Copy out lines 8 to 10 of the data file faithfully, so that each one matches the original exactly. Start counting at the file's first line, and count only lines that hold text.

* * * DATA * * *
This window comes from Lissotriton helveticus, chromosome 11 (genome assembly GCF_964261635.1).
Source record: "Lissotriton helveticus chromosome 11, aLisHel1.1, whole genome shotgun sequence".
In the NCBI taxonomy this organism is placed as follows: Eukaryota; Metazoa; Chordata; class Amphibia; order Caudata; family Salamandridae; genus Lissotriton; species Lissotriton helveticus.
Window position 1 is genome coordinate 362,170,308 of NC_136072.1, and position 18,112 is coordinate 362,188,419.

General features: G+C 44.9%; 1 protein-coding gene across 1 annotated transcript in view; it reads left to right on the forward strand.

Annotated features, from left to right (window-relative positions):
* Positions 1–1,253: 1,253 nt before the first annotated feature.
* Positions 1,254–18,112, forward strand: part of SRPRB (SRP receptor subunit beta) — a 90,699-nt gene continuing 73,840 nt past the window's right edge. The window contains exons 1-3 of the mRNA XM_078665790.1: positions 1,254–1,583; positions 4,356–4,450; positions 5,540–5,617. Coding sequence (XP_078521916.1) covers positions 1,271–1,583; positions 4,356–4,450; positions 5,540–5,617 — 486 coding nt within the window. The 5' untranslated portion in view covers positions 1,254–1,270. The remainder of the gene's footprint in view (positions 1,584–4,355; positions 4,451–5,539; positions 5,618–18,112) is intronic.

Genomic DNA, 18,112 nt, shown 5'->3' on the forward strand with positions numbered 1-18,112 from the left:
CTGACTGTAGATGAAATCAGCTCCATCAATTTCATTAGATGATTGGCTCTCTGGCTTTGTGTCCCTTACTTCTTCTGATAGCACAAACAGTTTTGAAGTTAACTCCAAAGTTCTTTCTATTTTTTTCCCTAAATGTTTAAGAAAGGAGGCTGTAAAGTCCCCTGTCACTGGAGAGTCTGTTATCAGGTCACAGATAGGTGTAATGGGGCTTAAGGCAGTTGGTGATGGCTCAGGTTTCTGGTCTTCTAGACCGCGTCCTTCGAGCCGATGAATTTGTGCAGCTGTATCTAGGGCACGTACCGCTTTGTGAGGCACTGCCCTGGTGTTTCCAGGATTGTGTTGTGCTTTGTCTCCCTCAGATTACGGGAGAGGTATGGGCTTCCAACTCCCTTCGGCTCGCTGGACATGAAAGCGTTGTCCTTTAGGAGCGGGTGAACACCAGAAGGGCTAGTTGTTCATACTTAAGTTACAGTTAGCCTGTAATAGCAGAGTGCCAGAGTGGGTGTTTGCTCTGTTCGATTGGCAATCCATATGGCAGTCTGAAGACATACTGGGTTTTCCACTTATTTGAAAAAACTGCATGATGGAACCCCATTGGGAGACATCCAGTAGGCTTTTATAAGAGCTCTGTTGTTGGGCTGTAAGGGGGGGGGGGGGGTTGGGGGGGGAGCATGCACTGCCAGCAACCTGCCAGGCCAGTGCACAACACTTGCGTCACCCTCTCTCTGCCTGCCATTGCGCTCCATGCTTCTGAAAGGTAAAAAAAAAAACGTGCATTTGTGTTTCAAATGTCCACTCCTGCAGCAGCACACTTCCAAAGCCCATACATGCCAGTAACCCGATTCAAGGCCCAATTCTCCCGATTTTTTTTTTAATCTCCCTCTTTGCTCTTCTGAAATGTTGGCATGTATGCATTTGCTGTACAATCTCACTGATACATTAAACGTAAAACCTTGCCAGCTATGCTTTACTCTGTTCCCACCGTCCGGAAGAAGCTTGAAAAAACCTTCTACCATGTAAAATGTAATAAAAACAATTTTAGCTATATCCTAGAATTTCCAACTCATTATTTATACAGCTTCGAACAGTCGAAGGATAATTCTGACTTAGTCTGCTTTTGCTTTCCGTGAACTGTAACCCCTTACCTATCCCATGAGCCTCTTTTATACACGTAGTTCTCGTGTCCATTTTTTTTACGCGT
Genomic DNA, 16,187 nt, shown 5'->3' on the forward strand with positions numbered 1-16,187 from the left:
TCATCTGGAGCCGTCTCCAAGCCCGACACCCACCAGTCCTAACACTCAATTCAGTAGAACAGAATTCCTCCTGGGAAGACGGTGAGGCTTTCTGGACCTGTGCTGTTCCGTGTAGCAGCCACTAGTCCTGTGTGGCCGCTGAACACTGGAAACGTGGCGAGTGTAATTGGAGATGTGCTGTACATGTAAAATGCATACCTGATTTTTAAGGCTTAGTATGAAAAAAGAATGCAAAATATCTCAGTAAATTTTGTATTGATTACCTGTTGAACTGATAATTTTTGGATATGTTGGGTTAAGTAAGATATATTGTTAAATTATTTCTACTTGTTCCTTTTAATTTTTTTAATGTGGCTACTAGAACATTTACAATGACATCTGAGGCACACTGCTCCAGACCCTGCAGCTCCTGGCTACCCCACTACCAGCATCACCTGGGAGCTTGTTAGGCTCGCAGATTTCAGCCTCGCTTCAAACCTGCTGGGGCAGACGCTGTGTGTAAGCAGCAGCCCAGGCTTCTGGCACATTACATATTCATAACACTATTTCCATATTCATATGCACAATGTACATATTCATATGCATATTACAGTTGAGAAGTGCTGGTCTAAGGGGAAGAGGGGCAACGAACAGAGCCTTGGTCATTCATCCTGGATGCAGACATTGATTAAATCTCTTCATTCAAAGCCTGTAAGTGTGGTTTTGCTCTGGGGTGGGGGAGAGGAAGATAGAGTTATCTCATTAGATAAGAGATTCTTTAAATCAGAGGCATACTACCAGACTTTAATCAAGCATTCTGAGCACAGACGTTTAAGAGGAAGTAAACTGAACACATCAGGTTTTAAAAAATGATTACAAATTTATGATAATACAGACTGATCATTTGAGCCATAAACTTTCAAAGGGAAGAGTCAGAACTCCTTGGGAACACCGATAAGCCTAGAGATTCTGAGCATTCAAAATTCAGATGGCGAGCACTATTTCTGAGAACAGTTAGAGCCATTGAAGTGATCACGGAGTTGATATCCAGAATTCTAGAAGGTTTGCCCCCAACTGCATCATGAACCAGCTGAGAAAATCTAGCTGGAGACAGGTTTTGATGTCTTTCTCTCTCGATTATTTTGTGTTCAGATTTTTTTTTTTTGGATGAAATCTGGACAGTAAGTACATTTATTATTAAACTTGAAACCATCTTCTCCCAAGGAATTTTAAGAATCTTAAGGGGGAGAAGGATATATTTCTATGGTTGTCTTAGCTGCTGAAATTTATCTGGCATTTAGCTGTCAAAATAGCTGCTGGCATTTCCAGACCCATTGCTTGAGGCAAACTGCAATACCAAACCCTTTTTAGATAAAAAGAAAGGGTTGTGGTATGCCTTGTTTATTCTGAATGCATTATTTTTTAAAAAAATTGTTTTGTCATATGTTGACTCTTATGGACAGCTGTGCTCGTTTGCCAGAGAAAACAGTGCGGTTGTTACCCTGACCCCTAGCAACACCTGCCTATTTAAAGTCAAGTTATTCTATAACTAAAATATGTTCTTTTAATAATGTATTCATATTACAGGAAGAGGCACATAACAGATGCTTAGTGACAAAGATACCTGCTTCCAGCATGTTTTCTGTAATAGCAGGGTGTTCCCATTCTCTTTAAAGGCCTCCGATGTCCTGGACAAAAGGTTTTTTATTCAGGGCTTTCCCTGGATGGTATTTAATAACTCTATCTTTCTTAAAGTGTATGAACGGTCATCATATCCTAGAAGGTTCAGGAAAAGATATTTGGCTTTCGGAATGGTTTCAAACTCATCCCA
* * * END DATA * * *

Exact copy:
* Positions 1,254–18,112, forward strand: part of SRPRB (SRP receptor subunit beta) — a 90,699-nt gene continuing 73,840 nt past the window's right edge. The window contains exons 1-3 of the mRNA XM_078665790.1: positions 1,254–1,583; positions 4,356–4,450; positions 5,540–5,617. Coding sequence (XP_078521916.1) covers positions 1,271–1,583; positions 4,356–4,450; positions 5,540–5,617 — 486 coding nt within the window. The 5' untranslated portion in view covers positions 1,254–1,270. The remainder of the gene's footprint in view (positions 1,584–4,355; positions 4,451–5,539; positions 5,618–18,112) is intronic.

Genomic DNA, 18,112 nt, shown 5'->3' on the forward strand with positions numbered 1-18,112 from the left:
CTGACTGTAGATGAAATCAGCTCCATCAATTTCATTAGATGATTGGCTCTCTGGCTTTGTGTCCCTTACTTCTTCTGATAGCACAAACAGTTTTGAAGTTAACTCCAAAGTTCTTTCTATTTTTTTCCCTAAATGTTTAAGAAAGGAGGCTGTAAAGTCCCCTGTCACTGGAGAGTCTGTTATCAGGTCACAGATAGGTGTAATGGGGCTTAAGGCAGTTGGTGATGGCTCAGGTTTCTGGTCTTCTAGACCGCGTCCTTCGAGCCGATGAATTTGTGCAGCTGTATCTAGGGCACGTACCGCTTTGTGAGGCACTGCCCTGGTGTTTCCAGGATTGTGTTGTGCTTTGTCTCCCTCAGATTACGGGAGAGGTATGGGCTTCCAACTCCCTTCGGCTCGCTGGACATGAAAGCGTTGTCCTTTAGGAGCGGGTGAACACCAGAAGGGCTAGTTGTTCATACTTAAGTTACAGTTAGCCTGTAATAGCAGAGTGCCAGAGTGGGTGTTTGCTCTGTTCGATTGGCAATCCATATGGCAGTCTGAAGACATACTGGGTTTTCCACTTATTTGAAAAAACTGCATGATGGAACCCCATTGGGAGACATCCAGTAGGCTTTTATAAGAGCTCTGTTGTTGGGCTGTAAGGGGGGGGGGGGGGTTGGGGGGGGAGCATGCACTGCCAGCAACCTGCCAGGCCAGTGCACAACACTTGCGTCACCCTCTCTCTGCCTGCCATTGCGCTCCATGCTTCTGAAAGGTAAAAAAAAAAACGTGCATTTGTGTTTCAAATGTCCACTCCTGCAGCAGCACACTTCCAAAGCCCATACATGCCAGTAACCCGATTCAAGGCCCAATTCTCCCGATTTTTTTTTTAATCTCCCTCTTTGCTCTTCTGAAATGTTGGCATGTATGCATTTGCTGTACAATCTCACTGATACATTAAACGTAAAACCTTGCCAGCTATGCTTTACTCTGTTCCCACCGTCCGGAAGAAGCTTGAAAAAACCTTCTACCATGTAAAATGTAATAAAAACAATTTTAGCTATATCCTAGAATTTCCAACTCATTATTTATACAGCTTCGAACAGTCGAAGGATAATTCTGACTTAGTCTGCTTTTGCTTTCCGTGAACTGTAACCCCTTACCTATCCCATGAGCCTCTTTTATACACGTAGTTCTCGTGTCCATTTTTTTTACGCGT